Jan 08, 2011 Ron rated it really liked it
Recommends it for: Jon Moss
Shelves: science-fiction
The best Vinge I've read yet. Fully engaging in a believable just-over-the-horizon scenario with the usual twists expected of Vinge. Lots of fun.

One concern: he notes--and defuses--a future confrontation between "circles" of believers in alternate literary realities. It would be sad if such came to pass, but history shows that people do get fired up over what they believe in, even if it is a particular literary convention.
Aug 27, 2016 Lanko rated it did not like it  ·  review of another edition
Shelves: 2016, rc2016n-e
Finished on August, 27th

DNF 2 ~83%: August, 20th

Picked it up a few months later. The conspiracy was the only hope to save the story, but it was underwhelming as well.

DNF 1 ~40%: May, 28th
(view spoiler)
Michael Duff
Jun 24, 2016 Michael Duff rated it it was amazing
Shelves: favorites
This book works on many levels. It works on a human level, as you are brought into the inner life of a brilliant and difficult protagonist. Sympathy for the devil, as age chips away at the mental strength and prodigious talent of a man who's never really needed anyone before.

And then you get to play with all these wonderful toys - the most detailed, most realistic, and most promising presentation of augmented reality I've ever seen in science fiction. I can only hope the future turns out to be t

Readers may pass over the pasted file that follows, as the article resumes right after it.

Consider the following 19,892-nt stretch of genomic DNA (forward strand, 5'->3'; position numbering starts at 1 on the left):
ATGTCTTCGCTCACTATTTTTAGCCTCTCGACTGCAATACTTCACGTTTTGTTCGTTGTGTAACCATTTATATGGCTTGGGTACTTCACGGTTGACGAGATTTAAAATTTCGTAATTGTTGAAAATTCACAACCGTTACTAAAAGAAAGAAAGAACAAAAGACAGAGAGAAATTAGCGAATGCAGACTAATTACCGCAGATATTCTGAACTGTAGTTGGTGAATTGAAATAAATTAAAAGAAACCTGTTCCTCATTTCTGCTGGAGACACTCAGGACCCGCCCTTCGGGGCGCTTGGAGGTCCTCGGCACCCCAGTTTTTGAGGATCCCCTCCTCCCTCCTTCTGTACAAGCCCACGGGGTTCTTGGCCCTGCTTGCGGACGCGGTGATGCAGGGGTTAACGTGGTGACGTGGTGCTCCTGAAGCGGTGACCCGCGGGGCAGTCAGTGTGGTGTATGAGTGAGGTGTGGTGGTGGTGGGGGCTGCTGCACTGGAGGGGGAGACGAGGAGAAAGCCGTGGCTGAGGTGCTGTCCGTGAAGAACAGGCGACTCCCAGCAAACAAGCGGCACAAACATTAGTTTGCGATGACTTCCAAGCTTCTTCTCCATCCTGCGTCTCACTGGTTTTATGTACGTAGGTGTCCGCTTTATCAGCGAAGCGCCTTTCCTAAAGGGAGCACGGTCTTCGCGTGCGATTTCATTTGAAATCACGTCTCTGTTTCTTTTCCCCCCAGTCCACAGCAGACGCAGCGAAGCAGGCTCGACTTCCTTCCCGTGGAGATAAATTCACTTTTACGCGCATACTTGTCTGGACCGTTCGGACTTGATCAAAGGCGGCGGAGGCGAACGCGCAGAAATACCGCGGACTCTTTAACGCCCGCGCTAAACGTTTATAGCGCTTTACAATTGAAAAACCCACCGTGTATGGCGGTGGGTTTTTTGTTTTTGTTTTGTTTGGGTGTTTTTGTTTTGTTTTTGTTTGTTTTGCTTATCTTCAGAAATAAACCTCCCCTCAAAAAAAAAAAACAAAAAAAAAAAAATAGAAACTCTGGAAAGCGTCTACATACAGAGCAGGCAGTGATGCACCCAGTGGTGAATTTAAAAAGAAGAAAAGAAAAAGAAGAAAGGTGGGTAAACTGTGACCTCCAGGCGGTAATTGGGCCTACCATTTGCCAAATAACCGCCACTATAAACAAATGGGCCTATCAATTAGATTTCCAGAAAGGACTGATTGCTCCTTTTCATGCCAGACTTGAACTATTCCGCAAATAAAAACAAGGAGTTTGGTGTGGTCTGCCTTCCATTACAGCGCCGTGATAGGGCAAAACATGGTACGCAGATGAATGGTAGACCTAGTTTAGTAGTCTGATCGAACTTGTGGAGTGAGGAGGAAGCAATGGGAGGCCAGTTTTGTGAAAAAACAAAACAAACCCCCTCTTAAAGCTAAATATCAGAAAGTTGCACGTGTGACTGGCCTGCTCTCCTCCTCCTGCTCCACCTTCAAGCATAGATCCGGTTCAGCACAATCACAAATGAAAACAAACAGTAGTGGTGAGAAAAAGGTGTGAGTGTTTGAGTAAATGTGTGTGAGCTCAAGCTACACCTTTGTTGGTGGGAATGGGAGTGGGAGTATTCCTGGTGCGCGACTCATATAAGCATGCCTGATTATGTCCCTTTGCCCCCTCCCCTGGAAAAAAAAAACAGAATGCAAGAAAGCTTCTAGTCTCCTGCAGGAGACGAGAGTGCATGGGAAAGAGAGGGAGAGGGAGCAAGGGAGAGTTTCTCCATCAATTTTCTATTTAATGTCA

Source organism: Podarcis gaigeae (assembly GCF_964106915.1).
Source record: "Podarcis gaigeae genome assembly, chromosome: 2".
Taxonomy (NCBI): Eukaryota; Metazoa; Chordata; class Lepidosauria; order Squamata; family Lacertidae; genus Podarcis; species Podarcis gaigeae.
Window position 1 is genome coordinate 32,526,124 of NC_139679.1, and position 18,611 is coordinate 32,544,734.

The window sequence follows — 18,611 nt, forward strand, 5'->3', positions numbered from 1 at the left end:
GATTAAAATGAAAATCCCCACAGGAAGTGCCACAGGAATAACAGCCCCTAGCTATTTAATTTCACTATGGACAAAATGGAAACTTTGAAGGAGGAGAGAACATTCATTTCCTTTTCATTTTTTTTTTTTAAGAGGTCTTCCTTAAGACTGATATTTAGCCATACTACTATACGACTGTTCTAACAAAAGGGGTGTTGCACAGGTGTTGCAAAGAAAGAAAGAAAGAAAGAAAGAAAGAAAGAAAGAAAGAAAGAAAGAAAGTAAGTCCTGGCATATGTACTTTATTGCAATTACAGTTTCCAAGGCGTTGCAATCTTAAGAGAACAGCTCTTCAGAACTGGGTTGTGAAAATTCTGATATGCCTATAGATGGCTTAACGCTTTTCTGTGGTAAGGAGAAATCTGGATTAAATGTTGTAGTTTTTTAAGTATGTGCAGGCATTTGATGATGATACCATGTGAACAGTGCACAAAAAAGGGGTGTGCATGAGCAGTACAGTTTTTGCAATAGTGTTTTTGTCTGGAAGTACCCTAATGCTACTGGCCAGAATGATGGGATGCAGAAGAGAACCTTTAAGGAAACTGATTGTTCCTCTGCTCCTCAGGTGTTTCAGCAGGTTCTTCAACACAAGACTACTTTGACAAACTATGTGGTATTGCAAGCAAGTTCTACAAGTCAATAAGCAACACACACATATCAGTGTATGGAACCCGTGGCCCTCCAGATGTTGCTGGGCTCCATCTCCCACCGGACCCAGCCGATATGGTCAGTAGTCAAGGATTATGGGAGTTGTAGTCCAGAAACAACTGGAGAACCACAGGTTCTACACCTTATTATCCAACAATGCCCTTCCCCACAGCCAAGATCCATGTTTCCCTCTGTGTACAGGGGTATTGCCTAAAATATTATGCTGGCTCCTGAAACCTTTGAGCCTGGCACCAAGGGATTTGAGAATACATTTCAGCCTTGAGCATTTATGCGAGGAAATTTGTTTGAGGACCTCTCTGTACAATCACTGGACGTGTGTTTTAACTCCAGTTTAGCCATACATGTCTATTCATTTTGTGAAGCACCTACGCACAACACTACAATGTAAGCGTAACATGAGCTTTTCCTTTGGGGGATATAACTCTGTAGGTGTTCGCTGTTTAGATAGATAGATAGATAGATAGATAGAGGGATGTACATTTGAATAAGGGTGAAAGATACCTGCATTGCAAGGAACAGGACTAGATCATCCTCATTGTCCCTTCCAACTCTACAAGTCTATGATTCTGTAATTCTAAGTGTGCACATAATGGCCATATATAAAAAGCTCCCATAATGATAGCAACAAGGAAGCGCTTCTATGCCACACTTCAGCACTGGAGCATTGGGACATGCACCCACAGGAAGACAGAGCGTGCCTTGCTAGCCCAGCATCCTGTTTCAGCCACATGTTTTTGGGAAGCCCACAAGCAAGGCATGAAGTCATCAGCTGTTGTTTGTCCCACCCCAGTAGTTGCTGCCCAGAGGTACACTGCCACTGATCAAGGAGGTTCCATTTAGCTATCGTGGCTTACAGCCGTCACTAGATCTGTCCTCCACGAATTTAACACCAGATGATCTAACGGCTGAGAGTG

May 16, 2014 Björn rated it it was ok
I really struggled to finish this book, and I must admit I couldn't really follow the story in all details. Vinge seems to touch on a lot of interesting ideas, but mixes up too much of it to make it digestible - at least for me. I had the same problem with his book "A Fire Upon The Deep" which hints at super intelligent entities and the borders of space, but then tortures the reader with endless details about a medieval race of intelligent dogs.

Likewise in this book he hints at the possibilities
Gareth Otton
Mar 29, 2014 Gareth Otton rated it liked it
This was a book started with a great amount of promise and possibility but fizzled out to an eventual disappointing end.

The world building itself was well done and there were a lot of really fascinating ideas in it. I really hope that the future does hold wearable computers in it as well as some of the other interesting ideas held within the pages of this book.

Where this novel fell short was in the writing of the characters. Too often sci-fi authors tend to get hung up on the cool ideas and wo
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Dawnrise: Wrap-up 7 12 Nov 29, 2014 02:05PM  
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Vernor Steffen Vinge is a retired San Diego State University Professor of Mathematics, computer scientist, and science fiction author. He is best known for his Hugo Award-winning novels A Fire Upon The Deep (1992), A Deepness in the Sky (1999) and Rainbows End (2006), his Hugo Award-winning novellas Fast Times at Fairmont High (2002) and The Cookie Monster (2004), as well as for his 1993 e ...more
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“So much technology, so little talent.” 32 likes